Apparently we are not the only folks who think this is a good area for prepping. Far from the cities and off the beaten track, it is attracting other preppers
We met some neighbors who recently purchased land about half a mile down the mountain from us. They were quite excited about their plans to put in a bridge, improve their driveway, build a log cabin, get a couple of milk cows, and go “off grid.” They were also quite upfront about being preppers and not wanting to able to self-sufficient.
As a prepper, I am always happy to have other preppers in the neighborhood. First, it means they should be able to sustain themselves in post-SHTF situation. The more people in the area that have the ability to provide for themselves, the better.
Second, they may be someone we can barter with. Third, hopefully they have useful skills, and fourth, they might be willing to support a mutual aid agreement or neighborhood defense force since anyone coming up the road will have to get past them before they get to us.
Continue reading “Looks Like More Preppers are Moving to our Mountain”
It took months of cleaning, painting, repairing, and getting new carpet in the basement, but our house sold within days of listing.
As I said in the November 1 post, there was immediate interest when we listed our house. We had five showings within two days and one or two per day since. After a short bidding war, we accepted an offer for our house that was above our asking price. I did not believe it was that hot seller’s market until I saw it first hand. People are highly motivated to move out of the city.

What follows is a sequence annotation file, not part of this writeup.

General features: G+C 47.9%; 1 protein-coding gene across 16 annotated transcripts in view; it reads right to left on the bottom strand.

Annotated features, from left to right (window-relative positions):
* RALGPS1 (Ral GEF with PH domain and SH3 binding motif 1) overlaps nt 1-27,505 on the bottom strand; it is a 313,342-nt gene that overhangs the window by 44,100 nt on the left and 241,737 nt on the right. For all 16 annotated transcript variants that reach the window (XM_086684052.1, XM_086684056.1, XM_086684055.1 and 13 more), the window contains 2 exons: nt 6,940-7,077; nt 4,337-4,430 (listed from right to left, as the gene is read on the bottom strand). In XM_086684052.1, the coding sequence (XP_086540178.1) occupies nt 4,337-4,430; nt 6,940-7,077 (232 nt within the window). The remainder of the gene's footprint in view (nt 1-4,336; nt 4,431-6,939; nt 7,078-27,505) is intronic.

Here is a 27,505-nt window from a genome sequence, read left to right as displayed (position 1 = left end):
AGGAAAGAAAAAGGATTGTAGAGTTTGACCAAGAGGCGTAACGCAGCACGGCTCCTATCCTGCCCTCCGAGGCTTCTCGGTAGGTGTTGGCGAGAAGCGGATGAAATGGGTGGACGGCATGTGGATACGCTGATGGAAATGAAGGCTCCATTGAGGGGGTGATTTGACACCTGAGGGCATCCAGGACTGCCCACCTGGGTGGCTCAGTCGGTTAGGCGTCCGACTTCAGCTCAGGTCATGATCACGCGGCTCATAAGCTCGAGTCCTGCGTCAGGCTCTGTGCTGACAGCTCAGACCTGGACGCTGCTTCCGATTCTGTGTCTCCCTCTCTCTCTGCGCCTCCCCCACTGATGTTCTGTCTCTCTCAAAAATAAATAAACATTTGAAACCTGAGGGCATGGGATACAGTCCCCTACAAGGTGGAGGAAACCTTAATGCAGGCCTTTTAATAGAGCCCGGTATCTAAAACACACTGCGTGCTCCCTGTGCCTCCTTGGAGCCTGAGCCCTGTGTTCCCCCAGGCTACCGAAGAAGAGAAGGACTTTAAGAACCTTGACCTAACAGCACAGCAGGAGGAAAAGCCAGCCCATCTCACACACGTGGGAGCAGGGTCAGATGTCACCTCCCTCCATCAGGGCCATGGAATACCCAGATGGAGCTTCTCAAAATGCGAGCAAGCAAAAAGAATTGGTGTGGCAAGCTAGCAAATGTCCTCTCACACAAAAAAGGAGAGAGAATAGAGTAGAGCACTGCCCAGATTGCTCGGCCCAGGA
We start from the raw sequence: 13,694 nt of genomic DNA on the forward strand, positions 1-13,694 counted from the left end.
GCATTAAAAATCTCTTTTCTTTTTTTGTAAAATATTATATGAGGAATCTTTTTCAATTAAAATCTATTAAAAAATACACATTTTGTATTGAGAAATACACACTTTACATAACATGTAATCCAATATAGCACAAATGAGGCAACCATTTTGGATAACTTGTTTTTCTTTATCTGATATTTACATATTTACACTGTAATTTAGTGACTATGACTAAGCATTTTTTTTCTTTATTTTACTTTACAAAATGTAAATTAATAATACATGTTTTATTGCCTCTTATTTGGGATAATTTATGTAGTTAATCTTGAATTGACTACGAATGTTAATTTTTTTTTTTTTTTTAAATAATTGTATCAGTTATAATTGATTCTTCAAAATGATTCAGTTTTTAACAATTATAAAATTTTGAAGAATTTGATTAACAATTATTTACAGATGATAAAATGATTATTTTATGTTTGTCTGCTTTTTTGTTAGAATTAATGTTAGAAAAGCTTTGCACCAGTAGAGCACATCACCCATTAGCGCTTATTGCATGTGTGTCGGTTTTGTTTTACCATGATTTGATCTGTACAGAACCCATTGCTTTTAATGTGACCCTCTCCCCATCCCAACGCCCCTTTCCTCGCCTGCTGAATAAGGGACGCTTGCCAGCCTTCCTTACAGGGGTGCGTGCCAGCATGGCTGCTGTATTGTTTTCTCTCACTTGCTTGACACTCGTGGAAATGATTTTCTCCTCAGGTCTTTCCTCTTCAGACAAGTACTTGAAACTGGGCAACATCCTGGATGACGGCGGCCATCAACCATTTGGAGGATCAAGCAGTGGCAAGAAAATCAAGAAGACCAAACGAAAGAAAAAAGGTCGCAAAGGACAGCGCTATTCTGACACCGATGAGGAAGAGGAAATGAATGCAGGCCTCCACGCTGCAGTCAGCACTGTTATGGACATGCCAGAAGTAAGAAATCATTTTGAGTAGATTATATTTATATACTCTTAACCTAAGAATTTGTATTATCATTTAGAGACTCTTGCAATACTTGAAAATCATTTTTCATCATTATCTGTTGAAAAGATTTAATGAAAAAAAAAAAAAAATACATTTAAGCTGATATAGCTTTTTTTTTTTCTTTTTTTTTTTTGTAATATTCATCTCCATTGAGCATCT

That’s a positive side effect of COVID-19. Another is that it is now accepted practice to do all the signatures related to an offer and sale online via DocuSign or a similar app. That made it easy to accept the offer from a remote location. I doubt we will even need to go to the closing.
Assuming the level of post-election day violence remains low, we’ll be heading back soon to meet with moving companies and obtain estimates for our move. Then, a few days later, we’ll bring another load of gear back up here. We’ll be making a round trip every week until we officially move. If we stay on track, moving day will be before Christmas.
Continue reading “Prepper Diary November 5: Our House Sells Quickly”
Our old house is for sale so we’re bugging out to the mountains. Moving has encouraged us to downsize and minimize.
It took longer than I expected to get the repairs made, the painting finished, the drone photography shot, the video produced, and the appraisal done, but our house is officially on the market.